Shostakovich Piano Trio No.2 mov.1 Analysis
The Piano Trio No. 2 in E minor, for violin, cello and piano, Op. 67, with four movements, by Dmitri Shostakovich was written in 1944, in the midst of World War II. The work received its premiere in Leningrad on 14 November 1944. After 1936, Shostakovich separated his compositions to two parallel sections, one for public consumptions, the other one for personal expressions. Therefore, Shostakovich’s chamber music probably constitutes the most complete body of “the real Shostakovich,” the music he wanted to write, rather than the music he was allowed to write. Shostakovich dedicated the Piano Trio No.2 to the memory of Ivan Ivanovich Sollertinsky, who was one of a very close friend of him, had died at the hands of the Nazis on February 11, 1944. During this hard war time, the Jews in the Nazi death camps were forced to dance beside the graves which their bodies would soon be thrown. Therefore, Shostakovich’s personal grief of the death of Sollertinsky he expressed in this trio was accompanied by another equally strong sentiment: the resentment at the atrocity – thousands deaths of targeted specific citizens – under the totalitarian regimes. The whole piece is under the shadow of the death, and the first movement sets the funereal tone for the whole work. The beginning is an introduction with fugal elegy subject, and then it followed with a ternary form. This movement is based on a main theme and some short themes that derived from the main theme, connected with the same motives, and number of short motives (composed of patterns of eighth and quarter notes) which are varied, fragmented, and combined with each other throughout this movement. The E minor fugal opening is with six-measure idea, introduced by the cello alone, playing an Andante elegy theme a with mute and in high-pitched harmonics that appear to illustrate a spirit or ghost. The theme a tends to be arch-shaped, containing motif x (dactyl rhythm) in m.1 and motive y (downscale tetra chord, later with four quarter notes) in m.2. The pitches in the cello part are so high that when the muted violin enters with theme a in m.7, it serves as a bassline to the cello’s melody that sound like they are in different dimensions. The piano takes over the role soon with totally different timbre features the subject with bass octaves in m. 13. While the piano playing in the bassline, the violin represents the “reality” aspect opposite to the ghostly flinched harmonies by the cello. Due to the wide arrangement of the pitches creating a sensation of emptiness, it allowed the linear aspect of the music of each instrument to be heard clearly. At m.26 when the theme a comes back to the violin part, the right hand of the piano served a chromatically rising scale from m.26-m.37 and then took over by the left hand at m. 38 with rising scales to reach the Moderato main section A of the movement at m.46. The piano goes to the movement’s main theme b (in E minor) at m. 48, which is derived from the theme a (contains motif x and y) from the introduction. Although still in octave, the piano part has now shifted to the upper voice of the keyboard. The theme b (“a”) is accompanied by the repeated-notes in the strings as background. The repeated eighth notes are throughout the whole movement and considered as an alarm that people would hear during the war-time. Up until now, the movement has stayed in E minor solidly; the first hint of another key appears at mm. 56-58, presenting theme b’ out fugally in B flat major, but soon goes back to E minor at m.59. This juxtaposition of two distantly related keys is a typical composition way by Shostakovich that occurs several times in this Trio. The theme b’ includes motif u (anapaest rhythm) and motif y. The repeated eighth notes are taken over by the piano while the violin plays the theme c back to E minor (with augmentation of motif y at mm.64-65) from m.61. The variation of theme b’ appears in the...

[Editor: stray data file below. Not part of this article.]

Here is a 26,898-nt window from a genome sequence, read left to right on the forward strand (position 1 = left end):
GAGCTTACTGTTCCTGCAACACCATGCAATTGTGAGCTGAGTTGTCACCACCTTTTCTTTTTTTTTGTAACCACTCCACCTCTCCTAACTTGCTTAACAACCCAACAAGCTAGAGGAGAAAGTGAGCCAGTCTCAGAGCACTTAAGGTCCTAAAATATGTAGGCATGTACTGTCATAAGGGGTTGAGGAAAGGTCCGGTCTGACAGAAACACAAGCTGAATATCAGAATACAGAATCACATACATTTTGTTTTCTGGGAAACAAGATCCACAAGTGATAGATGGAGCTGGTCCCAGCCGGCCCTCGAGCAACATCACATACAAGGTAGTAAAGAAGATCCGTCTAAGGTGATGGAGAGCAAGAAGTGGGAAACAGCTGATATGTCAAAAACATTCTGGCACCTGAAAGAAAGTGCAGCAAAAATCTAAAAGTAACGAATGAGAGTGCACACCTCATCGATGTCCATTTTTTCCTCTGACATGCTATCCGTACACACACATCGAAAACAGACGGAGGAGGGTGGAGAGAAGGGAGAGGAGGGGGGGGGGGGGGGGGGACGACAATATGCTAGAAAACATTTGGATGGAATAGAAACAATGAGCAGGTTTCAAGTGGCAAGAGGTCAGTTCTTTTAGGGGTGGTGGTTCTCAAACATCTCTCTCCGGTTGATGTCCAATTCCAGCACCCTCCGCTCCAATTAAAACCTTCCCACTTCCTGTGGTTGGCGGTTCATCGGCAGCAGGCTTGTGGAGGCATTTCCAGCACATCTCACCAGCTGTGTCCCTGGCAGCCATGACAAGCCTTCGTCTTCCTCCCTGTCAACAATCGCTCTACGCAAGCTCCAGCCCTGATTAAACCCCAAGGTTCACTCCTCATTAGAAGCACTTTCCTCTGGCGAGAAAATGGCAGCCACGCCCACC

Bibliography: Keller, James M. Chamber Music: A listener’s Guild. Oxford University Press, 2011.
Radice, Mark A. Chamber Music: an Essential History. The University of Michigan Press, 2012.
Please join StudyMode to read the full document